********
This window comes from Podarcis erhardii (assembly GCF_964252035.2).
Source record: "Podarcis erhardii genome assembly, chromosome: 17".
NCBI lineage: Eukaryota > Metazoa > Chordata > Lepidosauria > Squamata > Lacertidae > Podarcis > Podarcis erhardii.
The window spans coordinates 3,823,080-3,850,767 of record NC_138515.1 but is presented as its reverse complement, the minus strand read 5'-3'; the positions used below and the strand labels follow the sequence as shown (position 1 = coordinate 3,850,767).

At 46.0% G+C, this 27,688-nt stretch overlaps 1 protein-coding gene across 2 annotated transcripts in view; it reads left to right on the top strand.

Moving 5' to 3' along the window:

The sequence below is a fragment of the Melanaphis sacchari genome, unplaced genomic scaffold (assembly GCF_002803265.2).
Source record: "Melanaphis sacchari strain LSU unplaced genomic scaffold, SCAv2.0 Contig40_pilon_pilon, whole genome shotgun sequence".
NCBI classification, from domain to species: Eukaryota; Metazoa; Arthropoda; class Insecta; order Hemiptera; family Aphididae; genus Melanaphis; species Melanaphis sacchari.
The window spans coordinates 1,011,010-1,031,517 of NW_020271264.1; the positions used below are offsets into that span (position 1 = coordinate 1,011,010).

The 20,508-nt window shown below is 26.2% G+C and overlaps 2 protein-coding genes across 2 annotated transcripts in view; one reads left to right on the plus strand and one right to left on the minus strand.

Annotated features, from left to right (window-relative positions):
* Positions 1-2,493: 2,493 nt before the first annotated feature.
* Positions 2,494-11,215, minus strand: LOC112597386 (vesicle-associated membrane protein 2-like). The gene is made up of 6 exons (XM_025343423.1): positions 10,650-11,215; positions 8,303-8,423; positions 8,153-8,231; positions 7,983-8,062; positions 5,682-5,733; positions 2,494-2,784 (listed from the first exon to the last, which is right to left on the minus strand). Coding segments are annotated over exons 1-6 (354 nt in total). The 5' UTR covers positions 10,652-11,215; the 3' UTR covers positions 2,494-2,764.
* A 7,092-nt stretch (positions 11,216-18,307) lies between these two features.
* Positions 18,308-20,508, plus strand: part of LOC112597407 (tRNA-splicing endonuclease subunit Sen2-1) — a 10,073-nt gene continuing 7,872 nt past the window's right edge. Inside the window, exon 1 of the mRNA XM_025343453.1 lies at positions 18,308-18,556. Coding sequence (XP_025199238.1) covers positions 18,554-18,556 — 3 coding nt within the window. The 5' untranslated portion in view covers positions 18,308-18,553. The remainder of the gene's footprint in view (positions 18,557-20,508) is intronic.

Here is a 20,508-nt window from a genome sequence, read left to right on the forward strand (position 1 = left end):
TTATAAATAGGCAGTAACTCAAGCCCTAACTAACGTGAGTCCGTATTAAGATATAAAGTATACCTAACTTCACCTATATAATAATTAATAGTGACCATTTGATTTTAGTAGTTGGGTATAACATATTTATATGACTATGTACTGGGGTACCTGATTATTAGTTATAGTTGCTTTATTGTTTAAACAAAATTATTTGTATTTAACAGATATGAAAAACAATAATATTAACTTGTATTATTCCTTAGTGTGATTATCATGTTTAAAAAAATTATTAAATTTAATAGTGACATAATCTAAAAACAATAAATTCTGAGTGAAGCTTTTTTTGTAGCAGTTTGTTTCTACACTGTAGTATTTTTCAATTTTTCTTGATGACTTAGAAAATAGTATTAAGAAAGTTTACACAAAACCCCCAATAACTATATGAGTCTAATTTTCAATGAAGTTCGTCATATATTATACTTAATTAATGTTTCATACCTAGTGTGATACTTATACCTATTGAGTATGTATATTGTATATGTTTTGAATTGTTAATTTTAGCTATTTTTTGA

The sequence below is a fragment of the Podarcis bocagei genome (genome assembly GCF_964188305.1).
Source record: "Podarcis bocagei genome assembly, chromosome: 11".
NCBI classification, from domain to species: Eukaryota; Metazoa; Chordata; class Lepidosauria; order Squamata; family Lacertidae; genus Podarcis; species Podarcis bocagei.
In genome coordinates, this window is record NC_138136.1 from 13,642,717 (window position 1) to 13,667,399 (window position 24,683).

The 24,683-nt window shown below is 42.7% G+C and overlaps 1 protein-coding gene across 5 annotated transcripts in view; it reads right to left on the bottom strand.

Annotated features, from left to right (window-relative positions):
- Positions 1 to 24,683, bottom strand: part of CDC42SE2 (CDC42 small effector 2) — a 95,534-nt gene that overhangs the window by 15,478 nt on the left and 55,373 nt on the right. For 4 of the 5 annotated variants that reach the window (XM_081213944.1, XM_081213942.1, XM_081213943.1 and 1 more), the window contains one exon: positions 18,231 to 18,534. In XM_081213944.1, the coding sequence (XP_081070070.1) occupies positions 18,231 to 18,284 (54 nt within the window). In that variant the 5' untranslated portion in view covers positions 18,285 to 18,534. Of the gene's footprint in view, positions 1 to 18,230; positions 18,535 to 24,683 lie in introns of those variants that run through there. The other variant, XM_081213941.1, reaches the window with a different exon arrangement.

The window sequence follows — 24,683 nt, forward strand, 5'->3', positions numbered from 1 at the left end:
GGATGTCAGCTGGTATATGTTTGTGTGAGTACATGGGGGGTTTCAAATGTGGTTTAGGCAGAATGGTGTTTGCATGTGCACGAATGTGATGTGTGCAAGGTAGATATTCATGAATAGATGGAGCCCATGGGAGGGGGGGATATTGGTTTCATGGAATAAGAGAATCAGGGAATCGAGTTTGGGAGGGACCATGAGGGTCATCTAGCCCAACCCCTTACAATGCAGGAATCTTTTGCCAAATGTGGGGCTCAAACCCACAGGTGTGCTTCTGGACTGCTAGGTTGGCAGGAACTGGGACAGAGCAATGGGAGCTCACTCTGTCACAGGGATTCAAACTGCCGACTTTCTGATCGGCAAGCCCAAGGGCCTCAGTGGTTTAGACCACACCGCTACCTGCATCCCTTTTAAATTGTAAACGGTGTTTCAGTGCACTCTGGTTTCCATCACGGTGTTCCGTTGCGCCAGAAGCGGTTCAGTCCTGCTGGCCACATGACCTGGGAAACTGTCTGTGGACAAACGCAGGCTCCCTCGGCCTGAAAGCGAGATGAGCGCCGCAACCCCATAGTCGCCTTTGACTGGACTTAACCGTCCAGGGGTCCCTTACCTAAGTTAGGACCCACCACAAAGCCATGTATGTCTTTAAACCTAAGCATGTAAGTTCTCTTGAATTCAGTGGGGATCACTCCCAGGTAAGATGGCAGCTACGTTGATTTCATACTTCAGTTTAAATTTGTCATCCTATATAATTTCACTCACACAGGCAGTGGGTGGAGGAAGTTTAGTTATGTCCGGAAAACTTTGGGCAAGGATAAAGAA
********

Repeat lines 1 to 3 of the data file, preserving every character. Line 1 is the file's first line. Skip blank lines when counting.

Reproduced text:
This window comes from Podarcis erhardii (assembly GCF_964252035.2).
Source record: "Podarcis erhardii genome assembly, chromosome: 17".
NCBI lineage: Eukaryota > Metazoa > Chordata > Lepidosauria > Squamata > Lacertidae > Podarcis > Podarcis erhardii.